Even as we approach a winter decidedly more upbeat economically than just a year ago, world events once again have intervened to restrain our optimism.
Undoubtedly history will remember the fourth quarter of 2023 more for a ghastly new war in the Middle East than it will for declining inflation, improved supply chains and a quietly miraculous escape from an all-but-certain recession. Similarly, continuing war in Ukraine and bombastic dysfunction in Washington have overshadowed our resilient return to a post-pandemic normal.
But good news is still out there. And there may be more of it than you realize.
Indeed, on Nov. 17, Dodge Construction Network released its forecast for 2024, and chief economist Richard Branch is now predicting a 7% increase in construction starts next year. Bolstered by federal stimulus funds for domestic manufacturing projects and continued infrastructure investment, Dodge expects total starts will surpass $1.2 trillion in 2024.
In particular, manufacturing starts will lead the way with a 16% annual increase, said Branch, adding that is “not a surprise, considering the impact of the CHIP and Inflation Reduction Acts.”
Also on the good news front, our own Larry Clark recently noted some silver linings in the climate clouds. Citing a new update to the International Energy Agency (IEA) report, Net Zero by 2050, A Roadmap for the Global Energy Sector, Clark writes, "The IEA has given us a glimmer of hope." The update states:
Positive developments over the past two years include solar PV installations and electric car sales tracking in line with the milestones set out for them in our 2021 Net Zero by 2050 report. In response to the pandemic and the global energy crisis triggered by Russia’s invasion of Ukraine, governments around the world announced a raft of measures designed to promote the uptake of a range of clean energy technologies. Industry is ramping up quickly to supply many of them. If fully implemented, currently announced manufacturing capacity expansions for solar PV and batteries would be sufficient to meet demand by 2030 in this update of the NZE scenario.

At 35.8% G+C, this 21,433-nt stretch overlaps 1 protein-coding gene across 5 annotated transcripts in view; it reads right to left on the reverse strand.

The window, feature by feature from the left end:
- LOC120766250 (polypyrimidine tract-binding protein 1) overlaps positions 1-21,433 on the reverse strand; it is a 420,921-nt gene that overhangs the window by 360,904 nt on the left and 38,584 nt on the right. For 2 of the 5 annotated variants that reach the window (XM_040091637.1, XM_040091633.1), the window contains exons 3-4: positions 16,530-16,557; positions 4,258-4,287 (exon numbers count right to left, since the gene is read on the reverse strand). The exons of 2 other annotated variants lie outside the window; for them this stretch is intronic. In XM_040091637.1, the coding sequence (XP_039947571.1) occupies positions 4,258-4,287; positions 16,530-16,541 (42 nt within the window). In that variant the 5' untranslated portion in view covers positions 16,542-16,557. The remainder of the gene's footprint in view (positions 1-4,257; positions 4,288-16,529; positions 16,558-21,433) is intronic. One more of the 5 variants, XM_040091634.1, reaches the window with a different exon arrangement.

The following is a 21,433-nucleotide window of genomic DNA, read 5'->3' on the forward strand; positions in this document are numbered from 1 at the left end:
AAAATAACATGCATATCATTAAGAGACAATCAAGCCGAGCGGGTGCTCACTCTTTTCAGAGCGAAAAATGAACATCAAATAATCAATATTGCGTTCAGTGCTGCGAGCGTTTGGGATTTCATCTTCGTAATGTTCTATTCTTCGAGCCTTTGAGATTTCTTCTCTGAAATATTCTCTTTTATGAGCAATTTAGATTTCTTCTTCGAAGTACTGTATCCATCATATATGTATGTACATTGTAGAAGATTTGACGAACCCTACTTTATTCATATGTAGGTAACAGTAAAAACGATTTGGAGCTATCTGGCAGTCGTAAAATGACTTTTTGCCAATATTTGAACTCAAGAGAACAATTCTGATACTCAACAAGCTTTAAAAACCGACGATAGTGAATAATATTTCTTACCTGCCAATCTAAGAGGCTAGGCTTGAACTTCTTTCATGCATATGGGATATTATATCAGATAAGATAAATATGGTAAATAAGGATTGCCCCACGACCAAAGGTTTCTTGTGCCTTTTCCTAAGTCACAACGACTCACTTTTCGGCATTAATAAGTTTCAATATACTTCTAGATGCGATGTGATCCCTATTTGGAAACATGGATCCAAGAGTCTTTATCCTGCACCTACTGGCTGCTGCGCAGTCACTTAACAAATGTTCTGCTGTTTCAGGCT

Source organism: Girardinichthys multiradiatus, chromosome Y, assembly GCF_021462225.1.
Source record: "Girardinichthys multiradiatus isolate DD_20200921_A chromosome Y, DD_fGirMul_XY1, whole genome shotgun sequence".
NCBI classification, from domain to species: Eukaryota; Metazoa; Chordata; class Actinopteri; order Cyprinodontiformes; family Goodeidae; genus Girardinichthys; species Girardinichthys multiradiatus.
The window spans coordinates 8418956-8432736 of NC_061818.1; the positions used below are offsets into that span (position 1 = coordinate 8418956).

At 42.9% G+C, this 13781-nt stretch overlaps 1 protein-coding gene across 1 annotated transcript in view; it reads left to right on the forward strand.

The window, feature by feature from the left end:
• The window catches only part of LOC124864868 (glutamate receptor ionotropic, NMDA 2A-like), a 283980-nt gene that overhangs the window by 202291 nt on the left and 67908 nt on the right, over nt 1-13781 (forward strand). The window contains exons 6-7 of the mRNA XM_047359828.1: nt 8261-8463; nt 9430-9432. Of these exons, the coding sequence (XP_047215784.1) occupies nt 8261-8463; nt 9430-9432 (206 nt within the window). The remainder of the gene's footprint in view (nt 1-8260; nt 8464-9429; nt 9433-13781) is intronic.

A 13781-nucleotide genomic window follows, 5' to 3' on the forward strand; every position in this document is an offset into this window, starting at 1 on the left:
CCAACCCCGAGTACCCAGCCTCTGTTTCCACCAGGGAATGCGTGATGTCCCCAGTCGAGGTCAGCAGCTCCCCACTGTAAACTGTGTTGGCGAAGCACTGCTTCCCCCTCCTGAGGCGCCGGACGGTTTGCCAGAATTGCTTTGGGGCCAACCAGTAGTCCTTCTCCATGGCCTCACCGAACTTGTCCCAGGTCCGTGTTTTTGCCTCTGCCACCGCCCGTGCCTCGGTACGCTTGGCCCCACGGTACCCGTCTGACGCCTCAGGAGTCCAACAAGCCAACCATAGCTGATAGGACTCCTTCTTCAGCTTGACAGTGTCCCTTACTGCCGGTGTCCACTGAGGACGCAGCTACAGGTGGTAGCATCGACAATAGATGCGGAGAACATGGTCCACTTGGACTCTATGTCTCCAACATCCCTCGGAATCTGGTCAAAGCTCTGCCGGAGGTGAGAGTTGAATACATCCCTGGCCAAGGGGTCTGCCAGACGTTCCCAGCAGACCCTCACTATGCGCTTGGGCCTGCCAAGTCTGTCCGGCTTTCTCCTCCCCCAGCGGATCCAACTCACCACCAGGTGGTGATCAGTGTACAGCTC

Such surprisingly good news was also cited at ASHRAE's Decarbonization Conference for the Built Environment, held in Washington in late October. There, keynote speaker and veteran journalist Chris Turner, author of the book, How To Be a Climate Optimist, told the assembled stakeholders, "This global energy transition, now emergent, now genuinely global in scale and scope, is also increasingly inevitable, with a momentum that continues to build with staggering speed by the day... It really is an extraordinarily powerful and inspirational moment."
Turner will be bringing that inspiration and urgent optimism to Chicago in January for the ASHRAE 2024 Winter Conference, which will be emphasizing the Society's newly accelerated and global decarbonization efforts. Young engineers, in particular, are being encouraged to make their voice heard, and so far, they are responding.
In Case You Missed It
On Oct. 29, CBS News '60 Minutes' ran a 14-minute segment entitled "The Air We Breathe." It is available on YouTube and worth seeing.
The show spoke with two experts familiar to HPAC readers, Dr. Linsey Marr, P.E., of Virginia Tech, and Dr. Joseph Allen, of Harvard University’s T.H. Chan School of Public Health. They discussed how IAQ was left out of discussions at the outset of the Coronavirus pandemic and how that compounded the tragedy that followed.
“Think about the early days of the pandemic, with ‘flatten the curve’—’stay home’,” recalled Allen. “Why wasn’t ‘Improve indoor air quality’ part of ‘flatten the curve’? We had tools to protect ourselves. Masking? Great tool, it's a filter. But we ignored the building side of this.”
Now, there is hope and real evidence that building owners and designers have learned those lessons, and are adjusting accordingly.
Yes, that qualifies as more actual hope for the holidays!